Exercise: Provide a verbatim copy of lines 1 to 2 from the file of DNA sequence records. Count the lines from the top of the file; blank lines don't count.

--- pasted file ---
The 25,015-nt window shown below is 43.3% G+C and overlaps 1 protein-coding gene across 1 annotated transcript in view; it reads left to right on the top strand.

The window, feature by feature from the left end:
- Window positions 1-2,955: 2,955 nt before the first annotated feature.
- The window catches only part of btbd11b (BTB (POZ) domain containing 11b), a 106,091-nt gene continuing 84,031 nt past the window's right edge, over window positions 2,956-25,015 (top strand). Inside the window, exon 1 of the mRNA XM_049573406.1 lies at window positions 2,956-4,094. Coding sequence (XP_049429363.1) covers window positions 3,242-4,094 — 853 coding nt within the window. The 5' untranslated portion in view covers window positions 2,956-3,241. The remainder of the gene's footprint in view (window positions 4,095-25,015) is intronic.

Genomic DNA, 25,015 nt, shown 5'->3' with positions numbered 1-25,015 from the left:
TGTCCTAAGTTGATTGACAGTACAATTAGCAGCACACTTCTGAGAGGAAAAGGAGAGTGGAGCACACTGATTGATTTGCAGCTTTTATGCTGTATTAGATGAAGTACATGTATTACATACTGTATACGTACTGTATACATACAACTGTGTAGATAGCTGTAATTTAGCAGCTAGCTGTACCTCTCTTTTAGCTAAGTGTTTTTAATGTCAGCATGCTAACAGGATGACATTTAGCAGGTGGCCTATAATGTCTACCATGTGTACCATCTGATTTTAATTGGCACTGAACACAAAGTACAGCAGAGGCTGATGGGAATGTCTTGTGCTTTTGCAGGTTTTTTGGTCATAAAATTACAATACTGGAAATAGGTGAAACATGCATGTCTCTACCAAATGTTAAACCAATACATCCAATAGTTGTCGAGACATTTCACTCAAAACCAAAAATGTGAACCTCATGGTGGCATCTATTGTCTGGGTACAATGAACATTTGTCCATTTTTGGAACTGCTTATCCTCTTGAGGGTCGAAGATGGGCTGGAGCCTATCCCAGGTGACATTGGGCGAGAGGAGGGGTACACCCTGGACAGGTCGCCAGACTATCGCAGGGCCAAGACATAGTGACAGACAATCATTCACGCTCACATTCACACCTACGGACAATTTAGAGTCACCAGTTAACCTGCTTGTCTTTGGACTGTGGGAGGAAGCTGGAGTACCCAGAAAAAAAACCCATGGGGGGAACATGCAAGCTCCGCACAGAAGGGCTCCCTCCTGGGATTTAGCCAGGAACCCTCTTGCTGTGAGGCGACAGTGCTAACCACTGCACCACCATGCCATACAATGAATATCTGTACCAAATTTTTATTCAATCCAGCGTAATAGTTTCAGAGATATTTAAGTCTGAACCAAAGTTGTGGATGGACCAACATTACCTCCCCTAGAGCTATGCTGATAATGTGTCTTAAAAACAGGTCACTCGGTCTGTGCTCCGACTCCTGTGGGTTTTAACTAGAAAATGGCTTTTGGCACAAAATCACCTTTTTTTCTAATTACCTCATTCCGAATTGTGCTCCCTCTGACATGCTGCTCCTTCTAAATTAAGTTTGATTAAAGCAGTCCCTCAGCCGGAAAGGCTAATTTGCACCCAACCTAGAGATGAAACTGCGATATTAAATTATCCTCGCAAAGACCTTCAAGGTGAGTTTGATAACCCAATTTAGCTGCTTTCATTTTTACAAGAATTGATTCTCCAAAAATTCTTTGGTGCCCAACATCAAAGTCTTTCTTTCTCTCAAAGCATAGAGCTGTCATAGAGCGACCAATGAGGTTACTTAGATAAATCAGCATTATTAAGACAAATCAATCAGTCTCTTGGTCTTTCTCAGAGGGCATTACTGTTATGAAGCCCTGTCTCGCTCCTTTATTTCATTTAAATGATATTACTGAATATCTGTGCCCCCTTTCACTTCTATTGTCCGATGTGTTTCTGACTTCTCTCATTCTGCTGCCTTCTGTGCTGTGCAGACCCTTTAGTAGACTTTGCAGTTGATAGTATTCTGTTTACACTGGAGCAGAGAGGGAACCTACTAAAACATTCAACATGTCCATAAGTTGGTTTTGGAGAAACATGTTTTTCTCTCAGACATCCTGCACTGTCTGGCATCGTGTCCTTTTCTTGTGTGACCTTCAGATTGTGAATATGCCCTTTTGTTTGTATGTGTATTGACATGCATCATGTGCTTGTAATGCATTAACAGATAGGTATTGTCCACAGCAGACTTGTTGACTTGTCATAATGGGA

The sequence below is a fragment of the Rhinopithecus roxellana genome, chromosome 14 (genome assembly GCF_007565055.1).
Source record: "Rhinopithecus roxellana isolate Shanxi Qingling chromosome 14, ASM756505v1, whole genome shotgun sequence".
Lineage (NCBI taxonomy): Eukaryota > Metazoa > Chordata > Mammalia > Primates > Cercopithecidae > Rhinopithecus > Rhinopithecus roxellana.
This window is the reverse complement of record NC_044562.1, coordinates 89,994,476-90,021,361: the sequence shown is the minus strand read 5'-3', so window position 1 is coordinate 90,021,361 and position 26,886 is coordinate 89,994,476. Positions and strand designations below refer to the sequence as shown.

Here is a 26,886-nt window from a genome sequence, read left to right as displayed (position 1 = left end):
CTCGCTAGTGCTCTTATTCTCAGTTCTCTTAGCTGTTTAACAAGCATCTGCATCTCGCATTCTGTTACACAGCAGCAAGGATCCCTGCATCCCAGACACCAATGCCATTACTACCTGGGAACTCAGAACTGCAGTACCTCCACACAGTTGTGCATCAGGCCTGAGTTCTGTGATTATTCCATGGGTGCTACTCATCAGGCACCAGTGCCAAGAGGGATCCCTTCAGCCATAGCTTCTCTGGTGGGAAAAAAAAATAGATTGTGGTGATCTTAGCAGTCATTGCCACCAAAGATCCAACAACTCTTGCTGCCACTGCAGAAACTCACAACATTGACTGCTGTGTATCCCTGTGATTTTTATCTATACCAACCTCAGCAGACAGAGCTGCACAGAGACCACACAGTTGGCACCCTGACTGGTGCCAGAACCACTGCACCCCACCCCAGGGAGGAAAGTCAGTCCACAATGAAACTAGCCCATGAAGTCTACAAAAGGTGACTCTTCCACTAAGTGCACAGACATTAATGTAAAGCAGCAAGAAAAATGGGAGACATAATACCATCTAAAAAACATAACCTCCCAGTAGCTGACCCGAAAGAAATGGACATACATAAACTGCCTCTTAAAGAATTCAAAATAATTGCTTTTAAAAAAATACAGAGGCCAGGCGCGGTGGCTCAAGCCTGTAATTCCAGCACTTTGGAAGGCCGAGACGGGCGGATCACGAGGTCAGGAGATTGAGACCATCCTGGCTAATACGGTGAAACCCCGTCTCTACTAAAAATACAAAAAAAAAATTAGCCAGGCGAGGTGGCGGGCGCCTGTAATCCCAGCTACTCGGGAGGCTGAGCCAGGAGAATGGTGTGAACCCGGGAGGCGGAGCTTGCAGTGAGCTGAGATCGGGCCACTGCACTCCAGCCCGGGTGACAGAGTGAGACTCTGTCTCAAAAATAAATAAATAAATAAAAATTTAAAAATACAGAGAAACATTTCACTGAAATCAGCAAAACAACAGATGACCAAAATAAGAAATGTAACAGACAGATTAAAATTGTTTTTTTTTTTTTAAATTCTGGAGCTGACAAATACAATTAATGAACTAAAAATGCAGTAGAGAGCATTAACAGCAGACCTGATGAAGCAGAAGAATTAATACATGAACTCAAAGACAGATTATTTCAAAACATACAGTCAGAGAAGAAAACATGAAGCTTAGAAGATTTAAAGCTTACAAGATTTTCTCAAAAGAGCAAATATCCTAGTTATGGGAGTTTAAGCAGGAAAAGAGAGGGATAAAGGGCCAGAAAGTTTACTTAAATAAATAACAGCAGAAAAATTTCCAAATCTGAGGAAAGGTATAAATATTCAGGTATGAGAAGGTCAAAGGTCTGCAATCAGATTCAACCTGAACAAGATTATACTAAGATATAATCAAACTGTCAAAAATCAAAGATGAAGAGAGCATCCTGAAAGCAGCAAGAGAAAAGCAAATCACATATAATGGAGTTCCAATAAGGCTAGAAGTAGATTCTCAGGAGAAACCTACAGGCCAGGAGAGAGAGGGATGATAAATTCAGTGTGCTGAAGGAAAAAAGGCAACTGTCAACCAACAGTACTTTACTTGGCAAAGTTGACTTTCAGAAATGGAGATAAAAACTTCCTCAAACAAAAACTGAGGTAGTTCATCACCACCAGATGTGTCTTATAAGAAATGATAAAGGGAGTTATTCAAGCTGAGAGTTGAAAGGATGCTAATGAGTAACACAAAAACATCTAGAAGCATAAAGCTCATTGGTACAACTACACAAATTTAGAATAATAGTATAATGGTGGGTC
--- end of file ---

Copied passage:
The 25,015-nt window shown below is 43.3% G+C and overlaps 1 protein-coding gene across 1 annotated transcript in view; it reads left to right on the top strand.

The window, feature by feature from the left end: